I AM the Resurrection and the Life
John 11:1-6 and 17-44
February 19, 2017
Rev. Laurel Neal
Download the PDF document format of this sermon: I AM the Resurrection and the Life.
John 11:1-6 (NIV)
The Death of Lazarus
Now a man named Lazarus was sick. He was from Bethany, the village of Mary and her sister Martha. (This Mary, whose brother Lazarus now lay sick, was the same one who poured perfume on the Lord and wiped his feet with her hair.) So the sisters sent word to Jesus, “Lord, the one you love is sick.”
When he heard this, Jesus said, “This sickness will not end in death. No, it is for God’s glory so that God’s Son may be glorified through it.” Now Jesus loved Martha and her sister and Lazarus. So when he heard that Lazarus was sick, he stayed where he was two more days,
John 1:17-44 (NIV)
For the law was given through Moses; grace and truth came through Jesus Christ. No one has ever seen God, but the one and only Son, who is himself God and[is in closest relationship with the Father, has made him known.
John the Baptist Denies Being the Messiah
Now this was John’s testimony when the Jewish leaders in Jerusalem sent priests and Levites to ask him who he was. He did not fail to confess, but confessed freely, “I am not the Messiah.”
They asked him, “Then who are you? Are you Elijah?”
He said, “I am not.”
“Are you the Prophet?”
He answered, “No.”
Finally they said, “Who are you? Give us an answer to take back to those who sent us. What do you say about yourself?”
John replied in the words of Isaiah the prophet, “I am the voice of one calling in the wilderness, ‘Make straight the way for the Lord.’”
Now the Pharisees who had been sent questioned him, “Why then do you baptize if you are not the Messiah, nor Elijah, nor the Prophet?”
“I baptize with water,” John replied, “but among you stands one you do not know. He is the one who comes after me, the straps of whose sandals I am not worthy to untie.”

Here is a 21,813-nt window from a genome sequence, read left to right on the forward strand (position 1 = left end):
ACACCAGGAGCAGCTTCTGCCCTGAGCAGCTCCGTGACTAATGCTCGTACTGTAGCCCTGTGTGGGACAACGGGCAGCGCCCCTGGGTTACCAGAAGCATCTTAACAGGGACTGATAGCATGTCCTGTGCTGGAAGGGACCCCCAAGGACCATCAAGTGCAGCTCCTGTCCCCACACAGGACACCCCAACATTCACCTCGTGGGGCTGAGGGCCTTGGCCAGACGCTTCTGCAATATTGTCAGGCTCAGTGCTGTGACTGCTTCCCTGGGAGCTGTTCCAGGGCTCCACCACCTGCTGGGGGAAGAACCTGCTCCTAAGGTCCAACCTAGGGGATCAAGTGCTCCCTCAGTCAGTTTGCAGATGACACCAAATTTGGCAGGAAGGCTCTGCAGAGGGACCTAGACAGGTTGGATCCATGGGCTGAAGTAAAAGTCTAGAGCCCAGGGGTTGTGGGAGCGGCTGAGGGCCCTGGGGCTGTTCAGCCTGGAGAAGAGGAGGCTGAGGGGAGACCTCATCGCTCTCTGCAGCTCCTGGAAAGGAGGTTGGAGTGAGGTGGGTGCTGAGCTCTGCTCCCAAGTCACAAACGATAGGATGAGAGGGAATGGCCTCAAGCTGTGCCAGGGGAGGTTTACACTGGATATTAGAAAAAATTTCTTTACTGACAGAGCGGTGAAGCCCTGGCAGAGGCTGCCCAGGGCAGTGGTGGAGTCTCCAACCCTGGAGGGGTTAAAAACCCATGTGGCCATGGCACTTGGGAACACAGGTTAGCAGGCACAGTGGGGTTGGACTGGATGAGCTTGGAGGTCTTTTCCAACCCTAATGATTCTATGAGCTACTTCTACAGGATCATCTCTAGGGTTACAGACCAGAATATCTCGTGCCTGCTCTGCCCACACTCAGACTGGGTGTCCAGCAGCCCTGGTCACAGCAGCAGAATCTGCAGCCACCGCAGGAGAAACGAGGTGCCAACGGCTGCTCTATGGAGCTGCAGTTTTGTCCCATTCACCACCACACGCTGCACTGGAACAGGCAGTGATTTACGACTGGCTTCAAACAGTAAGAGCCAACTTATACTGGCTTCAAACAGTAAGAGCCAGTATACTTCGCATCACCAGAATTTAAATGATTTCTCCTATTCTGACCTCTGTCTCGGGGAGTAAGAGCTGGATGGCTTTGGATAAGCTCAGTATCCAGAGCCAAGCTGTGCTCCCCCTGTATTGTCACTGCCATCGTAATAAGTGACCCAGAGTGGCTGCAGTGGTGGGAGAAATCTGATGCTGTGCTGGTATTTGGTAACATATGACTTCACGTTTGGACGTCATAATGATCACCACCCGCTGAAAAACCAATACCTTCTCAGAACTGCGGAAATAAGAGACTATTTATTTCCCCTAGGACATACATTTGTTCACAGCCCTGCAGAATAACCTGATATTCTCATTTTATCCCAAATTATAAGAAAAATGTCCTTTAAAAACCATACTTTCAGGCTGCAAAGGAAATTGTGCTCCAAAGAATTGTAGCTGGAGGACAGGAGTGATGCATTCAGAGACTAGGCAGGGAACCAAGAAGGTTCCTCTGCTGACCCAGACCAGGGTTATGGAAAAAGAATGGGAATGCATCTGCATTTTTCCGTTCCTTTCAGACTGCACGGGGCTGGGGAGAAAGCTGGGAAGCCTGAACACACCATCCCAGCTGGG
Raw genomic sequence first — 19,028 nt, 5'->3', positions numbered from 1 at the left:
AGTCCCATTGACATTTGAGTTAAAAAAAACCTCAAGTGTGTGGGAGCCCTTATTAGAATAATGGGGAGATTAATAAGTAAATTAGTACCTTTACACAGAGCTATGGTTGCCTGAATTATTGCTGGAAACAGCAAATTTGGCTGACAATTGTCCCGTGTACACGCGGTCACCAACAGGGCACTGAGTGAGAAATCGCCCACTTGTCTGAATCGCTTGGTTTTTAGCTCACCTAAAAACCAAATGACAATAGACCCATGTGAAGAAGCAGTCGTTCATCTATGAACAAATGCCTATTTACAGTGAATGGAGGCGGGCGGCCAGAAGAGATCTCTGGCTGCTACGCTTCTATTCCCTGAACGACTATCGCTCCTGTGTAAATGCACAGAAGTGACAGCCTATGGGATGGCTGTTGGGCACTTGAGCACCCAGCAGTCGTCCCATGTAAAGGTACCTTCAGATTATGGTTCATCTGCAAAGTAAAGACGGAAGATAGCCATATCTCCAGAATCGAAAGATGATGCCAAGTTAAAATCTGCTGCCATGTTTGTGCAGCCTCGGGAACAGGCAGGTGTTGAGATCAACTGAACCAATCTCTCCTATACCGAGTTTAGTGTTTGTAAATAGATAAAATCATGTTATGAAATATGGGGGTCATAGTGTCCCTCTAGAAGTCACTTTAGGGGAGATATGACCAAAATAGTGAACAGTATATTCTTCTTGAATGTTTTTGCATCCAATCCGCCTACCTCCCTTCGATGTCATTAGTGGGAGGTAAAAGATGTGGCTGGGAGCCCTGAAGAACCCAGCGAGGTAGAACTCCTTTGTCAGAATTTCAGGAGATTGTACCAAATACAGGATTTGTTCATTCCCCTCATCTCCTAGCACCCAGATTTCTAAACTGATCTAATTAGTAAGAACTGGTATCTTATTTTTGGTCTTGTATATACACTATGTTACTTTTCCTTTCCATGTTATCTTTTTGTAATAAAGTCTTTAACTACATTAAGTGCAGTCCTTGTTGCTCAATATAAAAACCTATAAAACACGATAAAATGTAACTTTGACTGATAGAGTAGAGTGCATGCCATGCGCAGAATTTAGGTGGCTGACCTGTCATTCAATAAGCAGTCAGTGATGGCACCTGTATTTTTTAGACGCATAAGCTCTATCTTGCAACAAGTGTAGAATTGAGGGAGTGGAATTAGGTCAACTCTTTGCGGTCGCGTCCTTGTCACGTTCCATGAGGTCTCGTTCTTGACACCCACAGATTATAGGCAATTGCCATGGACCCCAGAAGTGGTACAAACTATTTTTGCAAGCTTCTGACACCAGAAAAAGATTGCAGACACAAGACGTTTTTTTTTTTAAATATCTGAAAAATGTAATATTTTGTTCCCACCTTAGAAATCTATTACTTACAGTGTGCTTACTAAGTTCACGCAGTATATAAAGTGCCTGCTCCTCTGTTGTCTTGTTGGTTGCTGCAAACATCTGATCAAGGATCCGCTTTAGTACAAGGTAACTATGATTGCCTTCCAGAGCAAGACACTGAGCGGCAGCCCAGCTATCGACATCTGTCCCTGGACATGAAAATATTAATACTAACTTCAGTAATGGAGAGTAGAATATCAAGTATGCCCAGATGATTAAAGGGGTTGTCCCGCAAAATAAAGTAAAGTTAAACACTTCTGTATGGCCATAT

This all happened at Bethany on the other side of the Jordan, where John was baptizing. John Testifies About Jesus
The next day John saw Jesus coming toward him and said, “Look, the Lamb of God, who takes away the sin of the world! This is the one I meant when I said, ‘A man who comes after me has surpassed me because he was before me.’ I myself did not know him, but the reason I came baptizing with water was that he might be revealed to Israel.”
Then John gave this testimony: “I saw the Spirit come down from heaven as a dove and remain on him. And I myself did not know him, but the one who sent me to baptize with water told me, ‘The man on whom you see the Spirit come down and remain is the one who will baptize with the Holy Spirit.’ I have seen and I testify that this is God’s Chosen One.”
John’s Disciples Follow Jesus
The next day John was there again with two of his disciples. When he saw Jesus passing by, he said, “Look, the Lamb of God!”
When the two disciples heard him say this, they followed Jesus. Turning around, Jesus saw them following and asked, “What do you want?”
They said, “Rabbi” (which means “Teacher”), “where are you staying?”
“Come,” he replied, “and you will see.”
So they went and saw where he was staying, and they spent that day with him. It was about four in the afternoon.
Andrew, Simon Peter’s brother, was one of the two who heard what John had said and who had followed Jesus. The first thing Andrew did was to find his brother Simon and tell him, “We have found the Messiah” (that is, the Christ). And he brought him to Jesus.
Jesus looked at him and said, “You are Simon son of John. You will be called Cephas” (which, when translated, is Peter). Jesus Calls Philip and Nathanael